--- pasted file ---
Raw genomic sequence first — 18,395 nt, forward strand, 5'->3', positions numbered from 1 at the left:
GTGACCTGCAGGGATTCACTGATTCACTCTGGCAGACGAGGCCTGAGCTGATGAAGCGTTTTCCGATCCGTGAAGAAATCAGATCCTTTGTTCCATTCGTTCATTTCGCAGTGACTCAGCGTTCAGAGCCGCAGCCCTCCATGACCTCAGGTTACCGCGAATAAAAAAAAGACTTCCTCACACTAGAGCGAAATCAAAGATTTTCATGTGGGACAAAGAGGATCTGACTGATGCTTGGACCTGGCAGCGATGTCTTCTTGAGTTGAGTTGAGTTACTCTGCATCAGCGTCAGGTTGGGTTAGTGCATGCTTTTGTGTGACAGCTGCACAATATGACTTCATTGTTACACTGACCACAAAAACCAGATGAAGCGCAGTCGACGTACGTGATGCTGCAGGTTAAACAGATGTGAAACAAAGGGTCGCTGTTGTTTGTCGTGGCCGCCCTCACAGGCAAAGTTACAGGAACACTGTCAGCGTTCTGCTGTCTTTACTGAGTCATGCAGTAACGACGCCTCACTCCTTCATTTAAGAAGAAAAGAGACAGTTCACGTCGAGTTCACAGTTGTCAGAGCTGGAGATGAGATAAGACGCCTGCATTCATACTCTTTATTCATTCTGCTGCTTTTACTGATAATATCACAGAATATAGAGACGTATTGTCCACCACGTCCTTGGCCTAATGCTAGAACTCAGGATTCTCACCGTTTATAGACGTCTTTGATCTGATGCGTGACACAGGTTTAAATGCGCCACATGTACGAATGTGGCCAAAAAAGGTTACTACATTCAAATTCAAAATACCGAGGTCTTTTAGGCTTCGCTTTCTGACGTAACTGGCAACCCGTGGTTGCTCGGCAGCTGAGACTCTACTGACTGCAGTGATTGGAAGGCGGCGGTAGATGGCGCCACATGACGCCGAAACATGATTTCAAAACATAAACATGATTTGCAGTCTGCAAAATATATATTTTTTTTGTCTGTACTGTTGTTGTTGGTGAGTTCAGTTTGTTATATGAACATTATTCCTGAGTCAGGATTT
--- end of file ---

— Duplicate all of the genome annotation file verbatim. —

Raw genomic sequence first — 18,395 nt, forward strand, 5'->3', positions numbered from 1 at the left:
GTGACCTGCAGGGATTCACTGATTCACTCTGGCAGACGAGGCCTGAGCTGATGAAGCGTTTTCCGATCCGTGAAGAAATCAGATCCTTTGTTCCATTCGTTCATTTCGCAGTGACTCAGCGTTCAGAGCCGCAGCCCTCCATGACCTCAGGTTACCGCGAATAAAAAAAAGACTTCCTCACACTAGAGCGAAATCAAAGATTTTCATGTGGGACAAAGAGGATCTGACTGATGCTTGGACCTGGCAGCGATGTCTTCTTGAGTTGAGTTGAGTTACTCTGCATCAGCGTCAGGTTGGGTTAGTGCATGCTTTTGTGTGACAGCTGCACAATATGACTTCATTGTTACACTGACCACAAAAACCAGATGAAGCGCAGTCGACGTACGTGATGCTGCAGGTTAAACAGATGTGAAACAAAGGGTCGCTGTTGTTTGTCGTGGCCGCCCTCACAGGCAAAGTTACAGGAACACTGTCAGCGTTCTGCTGTCTTTACTGAGTCATGCAGTAACGACGCCTCACTCCTTCATTTAAGAAGAAAAGAGACAGTTCACGTCGAGTTCACAGTTGTCAGAGCTGGAGATGAGATAAGACGCCTGCATTCATACTCTTTATTCATTCTGCTGCTTTTACTGATAATATCACAGAATATAGAGACGTATTGTCCACCACGTCCTTGGCCTAATGCTAGAACTCAGGATTCTCACCGTTTATAGACGTCTTTGATCTGATGCGTGACACAGGTTTAAATGCGCCACATGTACGAATGTGGCCAAAAAAGGTTACTACATTCAAATTCAAAATACCGAGGTCTTTTAGGCTTCGCTTTCTGACGTAACTGGCAACCCGTGGTTGCTCGGCAGCTGAGACTCTACTGACTGCAGTGATTGGAAGGCGGCGGTAGATGGCGCCACATGACGCCGAAACATGATTTCAAAACATAAACATGATTTGCAGTCTGCAAAATATATATTTTTTTTGTCTGTACTGTTGTTGTTGGTGAGTTCAGTTTGTTATATGAACATTATTCCTGAGTCAGGATTT